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  • Monocular-based pose determination of uncooperative known and unknown space objects

    Paper number



    Dr. Vincenzo Capuano, United States, California Institute of Technology


    Dr. Kyunam Kim, United States, California Institute of Technology


    Mrs. Juliette M. Hu, United States, California Institute of Technology


    Mr. Alexei Harvard, United States, California Institute of Technology


    Prof. Soon-Jo Chung, United States, California Institute of Technology



    Many of 15,000 known and catalogued orbiting objects are uncooperative. In addition to these, there are many more uncooperative objects, too small to be tracked by ground stations, with unknown geometric appearance. For the purpose of on-orbit servicing such as robotic manipulation, relocation, or simple observation of these objects, the servicing spacecraft is required to operate in their close proximity. In order to support spacecraft proximity operations, several vision-based techniques exist to determine the relative pose of an uncooperative orbiting object with respect to the spacecraft. Depending on whether the object is known or unknown, a shape model of the orbiting target object may have to be constructed on board by making use of only optical measurements.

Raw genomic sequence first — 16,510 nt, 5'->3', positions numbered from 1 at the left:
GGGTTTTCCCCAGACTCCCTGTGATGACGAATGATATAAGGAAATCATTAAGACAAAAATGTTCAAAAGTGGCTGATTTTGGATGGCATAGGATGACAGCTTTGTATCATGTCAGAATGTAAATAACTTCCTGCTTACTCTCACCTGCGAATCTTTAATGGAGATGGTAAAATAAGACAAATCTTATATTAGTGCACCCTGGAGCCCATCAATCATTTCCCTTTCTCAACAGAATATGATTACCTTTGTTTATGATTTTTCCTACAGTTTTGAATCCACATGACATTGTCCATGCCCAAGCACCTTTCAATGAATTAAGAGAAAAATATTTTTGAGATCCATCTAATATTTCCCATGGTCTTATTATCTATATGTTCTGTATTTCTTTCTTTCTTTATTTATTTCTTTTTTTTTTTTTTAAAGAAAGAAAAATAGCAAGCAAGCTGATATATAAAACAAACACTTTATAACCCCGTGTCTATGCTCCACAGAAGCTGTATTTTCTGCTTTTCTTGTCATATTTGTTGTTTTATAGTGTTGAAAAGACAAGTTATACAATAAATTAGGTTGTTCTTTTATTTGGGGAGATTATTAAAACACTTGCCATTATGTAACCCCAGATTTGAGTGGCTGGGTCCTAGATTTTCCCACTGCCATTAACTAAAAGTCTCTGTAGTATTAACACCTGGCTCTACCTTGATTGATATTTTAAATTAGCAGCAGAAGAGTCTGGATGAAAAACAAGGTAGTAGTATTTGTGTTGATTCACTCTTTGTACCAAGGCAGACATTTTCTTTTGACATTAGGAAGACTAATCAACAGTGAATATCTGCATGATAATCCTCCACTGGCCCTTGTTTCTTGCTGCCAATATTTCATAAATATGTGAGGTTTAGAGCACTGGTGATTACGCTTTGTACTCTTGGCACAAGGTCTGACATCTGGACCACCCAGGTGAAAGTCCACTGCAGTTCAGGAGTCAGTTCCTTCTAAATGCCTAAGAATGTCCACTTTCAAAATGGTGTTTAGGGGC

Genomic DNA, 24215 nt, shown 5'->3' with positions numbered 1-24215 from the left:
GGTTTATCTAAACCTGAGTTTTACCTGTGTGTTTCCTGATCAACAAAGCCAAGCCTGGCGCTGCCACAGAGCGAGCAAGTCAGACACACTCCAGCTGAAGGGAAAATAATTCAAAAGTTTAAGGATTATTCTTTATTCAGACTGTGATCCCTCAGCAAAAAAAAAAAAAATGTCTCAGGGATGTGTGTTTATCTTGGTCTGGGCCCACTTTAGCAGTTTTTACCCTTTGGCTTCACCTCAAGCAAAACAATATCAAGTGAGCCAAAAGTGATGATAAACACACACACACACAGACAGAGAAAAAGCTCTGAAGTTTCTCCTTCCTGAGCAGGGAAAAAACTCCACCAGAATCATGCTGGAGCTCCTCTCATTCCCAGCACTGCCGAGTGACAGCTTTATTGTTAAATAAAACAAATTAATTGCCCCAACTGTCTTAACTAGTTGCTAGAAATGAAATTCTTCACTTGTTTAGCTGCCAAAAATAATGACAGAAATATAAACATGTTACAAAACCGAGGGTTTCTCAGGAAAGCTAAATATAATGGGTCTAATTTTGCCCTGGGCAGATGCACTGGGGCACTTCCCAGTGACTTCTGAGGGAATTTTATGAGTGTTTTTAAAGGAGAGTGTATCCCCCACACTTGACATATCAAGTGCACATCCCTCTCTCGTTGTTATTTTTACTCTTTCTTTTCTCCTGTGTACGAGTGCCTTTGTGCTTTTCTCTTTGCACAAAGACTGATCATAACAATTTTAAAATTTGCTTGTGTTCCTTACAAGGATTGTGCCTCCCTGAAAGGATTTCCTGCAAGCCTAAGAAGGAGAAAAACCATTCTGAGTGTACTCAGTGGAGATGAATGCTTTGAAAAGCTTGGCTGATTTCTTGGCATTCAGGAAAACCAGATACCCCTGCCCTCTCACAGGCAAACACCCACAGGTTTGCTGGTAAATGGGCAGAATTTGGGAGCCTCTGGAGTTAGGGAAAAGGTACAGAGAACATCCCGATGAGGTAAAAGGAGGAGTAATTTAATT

In this paper, we investigate two vision-based approaches for pose estimation of uncooperative orbiting targets: one that is general and versatile such that it does not require a priori knowledge and storage of any information of the target, and the other one that requires knowledge of the target’s geometry. The former uses an estimation algorithm of translational and rotational dynamics to sequentially perform simultaneous pose determination and 3D shape reconstruction of the unknown target, while the latter relies on a 3D model of the target’s geometry, which is assumed to be already available on board, to provide a point-by-point pose solution. The architecture and implementation of both methods are presented and their achievable performance is evaluated through numerical simulations. In addition, a computer vision processing strategy for feature detection and matching and the Structure from Motion (SfM) algorithm for on-board 3D reconstruction are also discussed and validated by using a dataset of images that are synthetically generated according to a chaser/target relative motion in Geosynchronous Orbit (GEO).
    Abstract document


    Manuscript document

    IAC-18,D1,6,9,x46801.pdf (🔒 authorized access only).

    To get the manuscript, please contact IAF Secretariat.